As I wrote about in Why Your Doctor Has PTSD, all players in our broken health care system have been traumatized. As a dysfunctional, traumatized family of doctors, nurses, alternative health care providers, and patients, my role as a force for healing health care is the role of family therapist, so it’s imperative that I not take sides. I must remain Switzerland.
I’ve definitely veered way more toward the alternative medicine camp than I used to be, and because I’ve been sympathetic to that camp, many have wanted me to denounce Western medicine with the promise of finally finding a community of real healers who will be my tribe. It’s so easy to get seduced by our desire to feel like we belong.
Thank God For Modern Medicine
But I cannot renounce modern medicine. I bow at the feet of Western medicine! Modern medicine may be killing you. But it’s also saving your life. If I’m in a car accident or I break a bone or if I’m having a stroke or a heart attack, get me to a Level 1 trauma center, STAT.
Modern medicine does acute and trauma care brilliantly. If you’re pregnant and start seizing from eclampsia or hemorrhaging from a placenta previa, or if you’re about to deliver a baby that is 15 weeks premature, get thee to a hospital with a NICU and a high risk OB doctor.
People who would have died or become disabled are rescued every day by well-intentioned doctors who dedicate their lives to saving your life. I am grateful for these doctors every day.
When my husband Matt cut two fingers off his left hand with a table saw and I saw those two dismembered fingers lying, detached, in a work glove, and when I saw them reattached 10 hours later after Dr. Jones had painstakingly reattached every bone, nerve, and artery, I bowed at his feet.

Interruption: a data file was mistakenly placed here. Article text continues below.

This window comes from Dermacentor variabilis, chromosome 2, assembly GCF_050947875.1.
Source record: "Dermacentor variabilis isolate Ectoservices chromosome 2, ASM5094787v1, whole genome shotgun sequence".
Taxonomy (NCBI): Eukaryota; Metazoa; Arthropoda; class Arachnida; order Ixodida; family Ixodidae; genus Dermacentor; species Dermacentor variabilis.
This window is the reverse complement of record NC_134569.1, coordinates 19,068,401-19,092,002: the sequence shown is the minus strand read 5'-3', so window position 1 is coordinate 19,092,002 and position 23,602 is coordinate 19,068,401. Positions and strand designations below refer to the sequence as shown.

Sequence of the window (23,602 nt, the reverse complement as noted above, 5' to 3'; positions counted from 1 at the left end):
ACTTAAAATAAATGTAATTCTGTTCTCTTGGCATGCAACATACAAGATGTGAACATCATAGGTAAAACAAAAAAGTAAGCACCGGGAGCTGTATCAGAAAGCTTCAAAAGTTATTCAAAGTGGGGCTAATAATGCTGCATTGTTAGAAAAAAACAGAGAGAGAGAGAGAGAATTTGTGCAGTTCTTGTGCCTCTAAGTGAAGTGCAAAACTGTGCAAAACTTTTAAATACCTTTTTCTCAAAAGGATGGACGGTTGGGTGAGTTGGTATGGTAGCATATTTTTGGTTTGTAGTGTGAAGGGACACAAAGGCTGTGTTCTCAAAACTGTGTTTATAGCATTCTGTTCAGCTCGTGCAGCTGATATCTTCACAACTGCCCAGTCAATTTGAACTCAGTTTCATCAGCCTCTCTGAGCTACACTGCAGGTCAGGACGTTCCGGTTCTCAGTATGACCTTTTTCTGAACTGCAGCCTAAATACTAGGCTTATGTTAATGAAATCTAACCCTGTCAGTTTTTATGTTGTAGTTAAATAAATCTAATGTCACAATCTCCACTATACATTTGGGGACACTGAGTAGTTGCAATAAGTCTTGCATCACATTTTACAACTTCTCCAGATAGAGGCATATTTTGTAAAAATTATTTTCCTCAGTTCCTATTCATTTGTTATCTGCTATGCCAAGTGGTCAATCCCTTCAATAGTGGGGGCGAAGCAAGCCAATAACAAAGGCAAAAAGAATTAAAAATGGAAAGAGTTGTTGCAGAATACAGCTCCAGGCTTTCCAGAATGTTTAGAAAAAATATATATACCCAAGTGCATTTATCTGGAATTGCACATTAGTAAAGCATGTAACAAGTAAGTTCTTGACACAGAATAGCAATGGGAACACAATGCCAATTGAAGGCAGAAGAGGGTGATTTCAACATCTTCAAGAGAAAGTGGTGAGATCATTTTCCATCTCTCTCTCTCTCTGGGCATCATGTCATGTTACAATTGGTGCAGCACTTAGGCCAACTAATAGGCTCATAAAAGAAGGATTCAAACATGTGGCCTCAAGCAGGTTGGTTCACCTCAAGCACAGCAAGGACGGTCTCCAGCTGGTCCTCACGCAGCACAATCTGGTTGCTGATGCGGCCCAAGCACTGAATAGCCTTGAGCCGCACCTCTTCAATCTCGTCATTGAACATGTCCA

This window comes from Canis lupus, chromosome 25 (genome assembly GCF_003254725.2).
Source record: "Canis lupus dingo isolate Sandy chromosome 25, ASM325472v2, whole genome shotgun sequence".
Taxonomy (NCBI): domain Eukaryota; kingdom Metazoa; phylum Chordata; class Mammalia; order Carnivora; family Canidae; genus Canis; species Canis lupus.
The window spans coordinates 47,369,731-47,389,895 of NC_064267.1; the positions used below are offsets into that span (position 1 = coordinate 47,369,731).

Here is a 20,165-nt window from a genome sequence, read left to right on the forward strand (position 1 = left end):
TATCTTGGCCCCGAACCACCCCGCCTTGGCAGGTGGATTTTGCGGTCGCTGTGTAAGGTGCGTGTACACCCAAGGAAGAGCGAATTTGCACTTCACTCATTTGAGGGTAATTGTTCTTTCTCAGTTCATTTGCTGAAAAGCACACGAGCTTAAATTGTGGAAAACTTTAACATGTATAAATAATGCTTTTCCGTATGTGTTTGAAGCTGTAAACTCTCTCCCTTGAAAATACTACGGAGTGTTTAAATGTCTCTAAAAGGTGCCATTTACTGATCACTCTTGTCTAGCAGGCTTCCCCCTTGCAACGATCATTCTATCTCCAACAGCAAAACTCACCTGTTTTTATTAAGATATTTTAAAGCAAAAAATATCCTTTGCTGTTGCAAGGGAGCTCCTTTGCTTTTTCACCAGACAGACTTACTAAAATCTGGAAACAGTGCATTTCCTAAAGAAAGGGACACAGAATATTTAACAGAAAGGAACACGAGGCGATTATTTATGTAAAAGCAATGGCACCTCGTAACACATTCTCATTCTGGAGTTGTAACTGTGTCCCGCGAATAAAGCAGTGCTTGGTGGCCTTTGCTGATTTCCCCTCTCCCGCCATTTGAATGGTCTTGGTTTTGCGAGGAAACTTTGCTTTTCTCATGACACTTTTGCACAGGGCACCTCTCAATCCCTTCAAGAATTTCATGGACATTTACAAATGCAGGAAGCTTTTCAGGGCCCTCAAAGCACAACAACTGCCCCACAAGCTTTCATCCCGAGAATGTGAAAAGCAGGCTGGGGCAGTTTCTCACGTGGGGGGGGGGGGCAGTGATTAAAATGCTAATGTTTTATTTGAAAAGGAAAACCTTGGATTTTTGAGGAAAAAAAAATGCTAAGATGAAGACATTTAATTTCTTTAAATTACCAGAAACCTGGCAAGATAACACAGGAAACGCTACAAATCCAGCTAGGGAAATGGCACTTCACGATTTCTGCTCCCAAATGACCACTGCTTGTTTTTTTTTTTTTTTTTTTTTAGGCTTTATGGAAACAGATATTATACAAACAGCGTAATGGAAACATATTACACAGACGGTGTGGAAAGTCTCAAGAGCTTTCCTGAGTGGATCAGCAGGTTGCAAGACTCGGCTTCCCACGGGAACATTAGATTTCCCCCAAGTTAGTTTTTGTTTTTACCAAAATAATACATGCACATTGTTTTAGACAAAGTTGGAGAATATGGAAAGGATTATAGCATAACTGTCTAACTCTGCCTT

But I am also grateful for the alternative medicine healers who save patients in their own way. They are serving a need doctors aren’t serving adequately. They are spending time, sitting at the bedside, holding a scared hand, giving a much needed hug, and helping patients reduce stress responses and relax their nervous systems so the patient’s natural self-repair mechanisms can activate.
And we need them just as much as we need doctors, especially when it comes to the treatment of chronic diseases for which Western medicine doesn’t have much to offer: like autoimmune diseases, fibromyalgia, chronic pain syndromes, chronic fatigue syndrome, irritable bowel syndrome, and many other conditions.
Thank God for the healers who play a role doctors are often too busy and traumatized by the system to play.
We need not choose camps. I’d like to invite you to join me here in Switzerland, in this middle place, where there’s no camp, where we just appreciate that we all have tools in our toolbox and the more tools we have available to us as patients, the more healing is possible.
Are You In A Camp?
Would you be willing to defect and join me in Switzerland? Tell us your stories in the comments.